Book Review: Into the Drowning Deep, Mira Grant

Book Review: Into the Drowning Deep, Mira Grant

Into the Drowning Deep, Mira Grant

Fantasy/Horror: Into the Drowning Deep, Mira Grant

A few years ago I read the novella Rolling in the Deep by Mira Grant. It was one of the most frightening books I have ever read. I seldom read horror. My imagination tends to feed nightmares when I do. Rolling in the Deep, though, was a true science fiction horror, along the lines of the movie Alien: mermaids (more accurately, sirens) attack and literally everyone dies. Every. Single. Character.


So, obviously, a sequel was needed. And, admittedly less obviously, I had to read it.


I don’t mean to sound snarky. A sequel was needed, because the first book was that good. That’s also why I had to read it. Mira Grant, a pen name for author Seanan McGuire, is a brilliant writer under either name. Under her own name she usually writes urban fantasy. Mira Grant is more of the science fiction/horror genre. Under either name, though, you can expect excellent writing, gripping plots, fantastic character development, and someone dying. Often, a lot of someones.


Into the Drowning Deep tells the tale of the follow up mission to that ill-fated voyage. The company that funded the first is a television network that wants to prove the existence of sirens. They have pulled together a team of marine biologists, oceanographers, cryptozoologists, and various other disciplines. They have also brought some big-game hunters and armed security guards, and obviously some on-air talent and videographers. Among the scientists is Victoria “Tory” Stewart, the sister of Anne Stewart, a victim of the first mission.


Tory is hoping to gain some understanding as to how and why her sister died. Part of what Grant does so well is explore the motivations behind different characters. Some are straightforward: a Ph.D., tenure, fame, recognition, wealth. Others are more complex: validation, understanding, purpose. By the end, though, they all have one common motivation: survival. Because the sirens are coming, and they like the taste of human flesh.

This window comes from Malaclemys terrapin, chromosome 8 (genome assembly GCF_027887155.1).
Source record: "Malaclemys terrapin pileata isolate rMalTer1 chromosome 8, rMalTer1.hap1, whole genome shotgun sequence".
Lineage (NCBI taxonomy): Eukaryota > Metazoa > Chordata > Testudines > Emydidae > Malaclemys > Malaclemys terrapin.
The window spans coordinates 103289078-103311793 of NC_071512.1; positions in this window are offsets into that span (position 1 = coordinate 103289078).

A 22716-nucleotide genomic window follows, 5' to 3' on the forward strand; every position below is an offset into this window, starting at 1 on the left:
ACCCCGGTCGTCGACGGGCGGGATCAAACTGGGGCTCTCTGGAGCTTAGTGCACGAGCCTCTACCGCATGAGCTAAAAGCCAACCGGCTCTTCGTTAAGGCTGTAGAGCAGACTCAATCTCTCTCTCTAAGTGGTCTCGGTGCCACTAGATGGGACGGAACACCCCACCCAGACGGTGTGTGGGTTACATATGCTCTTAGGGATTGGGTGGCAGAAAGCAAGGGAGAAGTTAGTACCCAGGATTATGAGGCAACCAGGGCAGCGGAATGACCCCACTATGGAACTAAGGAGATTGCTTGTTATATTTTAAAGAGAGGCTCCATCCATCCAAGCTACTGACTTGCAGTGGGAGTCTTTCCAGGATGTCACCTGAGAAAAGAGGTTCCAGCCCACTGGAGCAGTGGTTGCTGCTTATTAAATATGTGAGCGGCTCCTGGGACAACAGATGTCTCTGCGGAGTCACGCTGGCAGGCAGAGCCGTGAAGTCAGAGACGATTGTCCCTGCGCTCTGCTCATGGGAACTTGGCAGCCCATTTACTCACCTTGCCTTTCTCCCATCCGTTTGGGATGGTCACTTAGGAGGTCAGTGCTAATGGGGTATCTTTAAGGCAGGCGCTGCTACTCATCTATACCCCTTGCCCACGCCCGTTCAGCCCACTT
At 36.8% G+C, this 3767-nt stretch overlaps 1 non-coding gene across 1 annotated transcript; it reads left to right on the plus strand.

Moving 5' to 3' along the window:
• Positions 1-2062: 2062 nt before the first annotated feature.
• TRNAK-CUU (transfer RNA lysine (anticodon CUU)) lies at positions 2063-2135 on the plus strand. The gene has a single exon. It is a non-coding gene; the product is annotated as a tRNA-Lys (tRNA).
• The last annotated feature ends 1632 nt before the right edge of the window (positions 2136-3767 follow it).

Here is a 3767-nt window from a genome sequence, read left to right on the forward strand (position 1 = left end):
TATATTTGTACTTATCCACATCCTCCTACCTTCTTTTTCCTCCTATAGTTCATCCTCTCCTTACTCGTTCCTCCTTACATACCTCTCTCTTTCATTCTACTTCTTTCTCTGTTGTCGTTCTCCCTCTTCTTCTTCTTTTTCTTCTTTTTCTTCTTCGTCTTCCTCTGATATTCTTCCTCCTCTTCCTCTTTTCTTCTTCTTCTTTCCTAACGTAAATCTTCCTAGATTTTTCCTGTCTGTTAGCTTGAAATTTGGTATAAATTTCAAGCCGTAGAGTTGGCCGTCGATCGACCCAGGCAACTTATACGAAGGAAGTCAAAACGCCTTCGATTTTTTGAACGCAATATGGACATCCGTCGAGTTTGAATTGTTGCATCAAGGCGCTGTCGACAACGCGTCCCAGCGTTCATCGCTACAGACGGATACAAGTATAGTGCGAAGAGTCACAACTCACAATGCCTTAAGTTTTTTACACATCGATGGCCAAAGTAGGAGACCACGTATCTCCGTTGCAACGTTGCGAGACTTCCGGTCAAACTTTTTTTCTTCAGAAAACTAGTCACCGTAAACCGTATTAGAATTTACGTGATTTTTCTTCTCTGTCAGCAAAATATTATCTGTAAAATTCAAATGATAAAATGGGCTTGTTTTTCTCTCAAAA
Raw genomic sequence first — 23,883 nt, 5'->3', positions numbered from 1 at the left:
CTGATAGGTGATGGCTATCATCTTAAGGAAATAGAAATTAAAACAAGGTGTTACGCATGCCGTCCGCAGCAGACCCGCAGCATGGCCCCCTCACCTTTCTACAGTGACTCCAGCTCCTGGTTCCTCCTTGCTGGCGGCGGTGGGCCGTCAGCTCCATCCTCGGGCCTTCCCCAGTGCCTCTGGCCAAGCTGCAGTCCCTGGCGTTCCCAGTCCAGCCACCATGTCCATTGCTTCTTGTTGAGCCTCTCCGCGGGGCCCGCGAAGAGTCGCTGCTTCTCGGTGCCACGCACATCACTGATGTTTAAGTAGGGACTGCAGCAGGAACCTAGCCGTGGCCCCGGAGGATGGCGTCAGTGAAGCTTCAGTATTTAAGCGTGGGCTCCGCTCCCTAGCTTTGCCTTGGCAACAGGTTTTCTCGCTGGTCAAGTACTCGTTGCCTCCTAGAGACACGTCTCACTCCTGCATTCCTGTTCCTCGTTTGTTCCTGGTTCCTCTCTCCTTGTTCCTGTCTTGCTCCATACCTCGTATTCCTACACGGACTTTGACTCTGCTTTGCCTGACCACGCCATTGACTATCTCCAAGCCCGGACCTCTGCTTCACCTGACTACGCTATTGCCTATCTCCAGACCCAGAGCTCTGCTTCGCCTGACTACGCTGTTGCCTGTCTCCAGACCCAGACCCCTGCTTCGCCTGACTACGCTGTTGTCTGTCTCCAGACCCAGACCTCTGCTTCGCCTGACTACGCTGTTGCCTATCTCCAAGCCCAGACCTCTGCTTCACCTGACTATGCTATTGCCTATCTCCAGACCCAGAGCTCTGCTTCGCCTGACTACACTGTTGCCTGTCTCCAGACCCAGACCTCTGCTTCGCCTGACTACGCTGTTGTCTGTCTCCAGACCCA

Into the Drowning Deep may do a better job than any fiction book I have ever read at giving voice and empowerment to characters with different abilities. Two of the scientists are deaf. The on-air talent is on the autism spectrum. The man representing the network has a severe back and leg injury. Every one of these characters brings talent, intelligence, and courage to the fight against the sirens. That is not to say their challenges make things easy: one of the deaf scientists is killed, and another is left alone in a room because she cannot hear the alarms. The injured representative is stuck in a chair when he cannot access his medicine, and only timely access to THC-laced chocolates keeps him from incapacitation. But these characters are on the ship because of their talents and abilities, and those talents and abilities become more valuable as the ship is under siege.


If you are easily freaked out, do not read this book. If you cannot stand blood and gore, don’t get it. But if you are fascinated by the thought of encountering a different intelligence, one that has been part of human mythology worldwide, one that has neither love nor hatred toward us but rather one that thinks we are rather tasty, the Mira Grant has the perfect novel for you. Creative, bold, creepy, and really, really good.


I’m sure I’ll be able to sleep again. Someday.


Into the Drowning Deep, Mira Grant


Book Review: Into the Drowning Deep, Mira Grant

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